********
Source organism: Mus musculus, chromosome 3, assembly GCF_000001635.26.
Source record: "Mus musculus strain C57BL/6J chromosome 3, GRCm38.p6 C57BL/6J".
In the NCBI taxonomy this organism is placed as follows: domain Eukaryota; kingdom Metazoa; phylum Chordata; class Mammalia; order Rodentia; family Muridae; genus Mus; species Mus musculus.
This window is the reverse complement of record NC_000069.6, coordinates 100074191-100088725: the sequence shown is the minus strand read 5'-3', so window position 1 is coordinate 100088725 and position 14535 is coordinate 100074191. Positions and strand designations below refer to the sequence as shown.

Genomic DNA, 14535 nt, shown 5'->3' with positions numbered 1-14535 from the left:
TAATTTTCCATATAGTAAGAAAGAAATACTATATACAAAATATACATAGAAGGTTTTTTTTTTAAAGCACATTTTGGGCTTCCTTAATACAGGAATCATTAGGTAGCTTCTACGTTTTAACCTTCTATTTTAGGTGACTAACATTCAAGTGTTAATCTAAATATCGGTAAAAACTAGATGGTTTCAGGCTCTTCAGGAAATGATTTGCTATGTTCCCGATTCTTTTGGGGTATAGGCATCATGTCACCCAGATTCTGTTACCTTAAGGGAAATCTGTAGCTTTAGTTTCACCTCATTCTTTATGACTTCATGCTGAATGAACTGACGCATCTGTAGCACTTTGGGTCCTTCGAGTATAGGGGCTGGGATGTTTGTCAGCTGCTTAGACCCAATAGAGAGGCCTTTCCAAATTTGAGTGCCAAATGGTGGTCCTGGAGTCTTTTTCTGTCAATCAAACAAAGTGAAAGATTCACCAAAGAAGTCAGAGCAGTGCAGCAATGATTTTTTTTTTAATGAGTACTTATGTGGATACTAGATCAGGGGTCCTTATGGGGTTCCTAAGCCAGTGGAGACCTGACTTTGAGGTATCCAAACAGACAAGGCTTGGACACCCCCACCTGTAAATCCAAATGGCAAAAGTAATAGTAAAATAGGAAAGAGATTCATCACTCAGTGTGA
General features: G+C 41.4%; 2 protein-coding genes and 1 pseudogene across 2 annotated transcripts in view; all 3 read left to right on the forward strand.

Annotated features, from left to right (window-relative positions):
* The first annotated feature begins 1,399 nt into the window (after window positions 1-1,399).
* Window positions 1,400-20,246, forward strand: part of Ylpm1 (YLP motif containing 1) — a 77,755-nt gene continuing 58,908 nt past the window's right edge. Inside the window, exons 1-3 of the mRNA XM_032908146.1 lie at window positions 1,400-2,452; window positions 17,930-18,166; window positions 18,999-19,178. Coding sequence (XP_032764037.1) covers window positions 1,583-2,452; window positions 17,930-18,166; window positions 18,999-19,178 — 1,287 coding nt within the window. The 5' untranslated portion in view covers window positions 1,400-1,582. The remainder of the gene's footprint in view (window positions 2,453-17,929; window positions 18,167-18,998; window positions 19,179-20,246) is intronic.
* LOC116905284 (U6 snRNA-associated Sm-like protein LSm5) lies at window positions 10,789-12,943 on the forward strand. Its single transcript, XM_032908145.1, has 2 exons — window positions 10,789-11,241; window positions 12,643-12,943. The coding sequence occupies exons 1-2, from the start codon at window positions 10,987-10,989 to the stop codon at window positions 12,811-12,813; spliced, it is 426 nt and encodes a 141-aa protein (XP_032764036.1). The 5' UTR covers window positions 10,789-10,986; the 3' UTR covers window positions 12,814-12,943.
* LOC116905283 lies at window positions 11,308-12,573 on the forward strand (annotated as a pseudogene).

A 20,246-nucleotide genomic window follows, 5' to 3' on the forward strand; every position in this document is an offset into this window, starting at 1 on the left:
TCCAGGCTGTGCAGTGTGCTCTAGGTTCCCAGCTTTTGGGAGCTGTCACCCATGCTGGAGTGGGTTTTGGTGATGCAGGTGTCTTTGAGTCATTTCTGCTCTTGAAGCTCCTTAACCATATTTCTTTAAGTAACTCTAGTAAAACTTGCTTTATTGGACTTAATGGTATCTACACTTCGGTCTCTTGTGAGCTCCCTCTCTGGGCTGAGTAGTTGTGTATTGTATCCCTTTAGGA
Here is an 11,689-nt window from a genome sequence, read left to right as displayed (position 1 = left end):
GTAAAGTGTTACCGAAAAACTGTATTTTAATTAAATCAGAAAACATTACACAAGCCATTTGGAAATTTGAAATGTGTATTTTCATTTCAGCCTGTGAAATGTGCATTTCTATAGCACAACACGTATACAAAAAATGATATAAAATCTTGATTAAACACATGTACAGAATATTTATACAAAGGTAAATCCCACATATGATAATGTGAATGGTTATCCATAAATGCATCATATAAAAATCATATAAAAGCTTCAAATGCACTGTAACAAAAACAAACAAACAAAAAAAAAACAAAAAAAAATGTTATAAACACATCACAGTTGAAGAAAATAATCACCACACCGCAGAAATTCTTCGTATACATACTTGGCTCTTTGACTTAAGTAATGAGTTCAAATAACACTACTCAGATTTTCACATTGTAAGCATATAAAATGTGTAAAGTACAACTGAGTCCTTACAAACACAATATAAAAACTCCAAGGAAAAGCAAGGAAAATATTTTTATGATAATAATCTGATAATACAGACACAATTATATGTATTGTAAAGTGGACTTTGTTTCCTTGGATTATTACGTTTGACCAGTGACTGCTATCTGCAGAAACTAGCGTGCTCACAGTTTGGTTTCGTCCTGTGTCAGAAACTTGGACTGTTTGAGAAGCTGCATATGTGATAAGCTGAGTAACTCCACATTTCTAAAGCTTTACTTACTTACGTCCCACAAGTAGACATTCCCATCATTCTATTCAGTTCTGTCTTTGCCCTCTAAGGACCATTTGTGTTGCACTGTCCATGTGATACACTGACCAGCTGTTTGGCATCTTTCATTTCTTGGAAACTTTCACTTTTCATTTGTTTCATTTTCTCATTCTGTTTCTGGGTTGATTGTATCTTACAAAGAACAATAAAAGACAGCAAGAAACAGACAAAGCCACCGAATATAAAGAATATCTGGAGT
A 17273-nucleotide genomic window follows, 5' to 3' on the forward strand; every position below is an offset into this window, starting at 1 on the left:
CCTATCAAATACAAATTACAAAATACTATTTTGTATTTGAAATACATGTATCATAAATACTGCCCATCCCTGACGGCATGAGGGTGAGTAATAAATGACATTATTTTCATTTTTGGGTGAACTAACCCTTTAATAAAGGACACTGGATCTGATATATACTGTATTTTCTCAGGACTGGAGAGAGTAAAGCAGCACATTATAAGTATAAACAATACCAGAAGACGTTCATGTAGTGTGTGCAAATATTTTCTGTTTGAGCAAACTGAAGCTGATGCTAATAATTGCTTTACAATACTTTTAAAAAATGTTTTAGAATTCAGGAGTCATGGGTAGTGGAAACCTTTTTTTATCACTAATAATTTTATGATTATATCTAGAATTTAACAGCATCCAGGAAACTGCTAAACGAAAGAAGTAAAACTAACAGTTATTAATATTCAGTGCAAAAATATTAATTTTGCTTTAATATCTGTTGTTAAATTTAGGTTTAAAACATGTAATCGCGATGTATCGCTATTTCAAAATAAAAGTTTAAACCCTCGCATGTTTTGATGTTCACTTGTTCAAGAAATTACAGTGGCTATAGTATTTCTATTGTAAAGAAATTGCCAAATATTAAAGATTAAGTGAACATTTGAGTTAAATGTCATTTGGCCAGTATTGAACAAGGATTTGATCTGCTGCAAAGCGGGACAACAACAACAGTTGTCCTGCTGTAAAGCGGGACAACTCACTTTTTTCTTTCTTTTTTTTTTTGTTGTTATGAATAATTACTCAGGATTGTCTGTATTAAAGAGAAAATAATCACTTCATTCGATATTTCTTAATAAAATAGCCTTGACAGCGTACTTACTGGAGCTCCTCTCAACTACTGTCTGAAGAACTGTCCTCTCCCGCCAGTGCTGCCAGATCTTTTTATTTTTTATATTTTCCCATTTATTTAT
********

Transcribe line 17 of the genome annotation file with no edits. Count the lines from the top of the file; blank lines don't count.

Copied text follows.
A 17273-nucleotide genomic window follows, 5' to 3' on the forward strand; every position below is an offset into this window, starting at 1 on the left: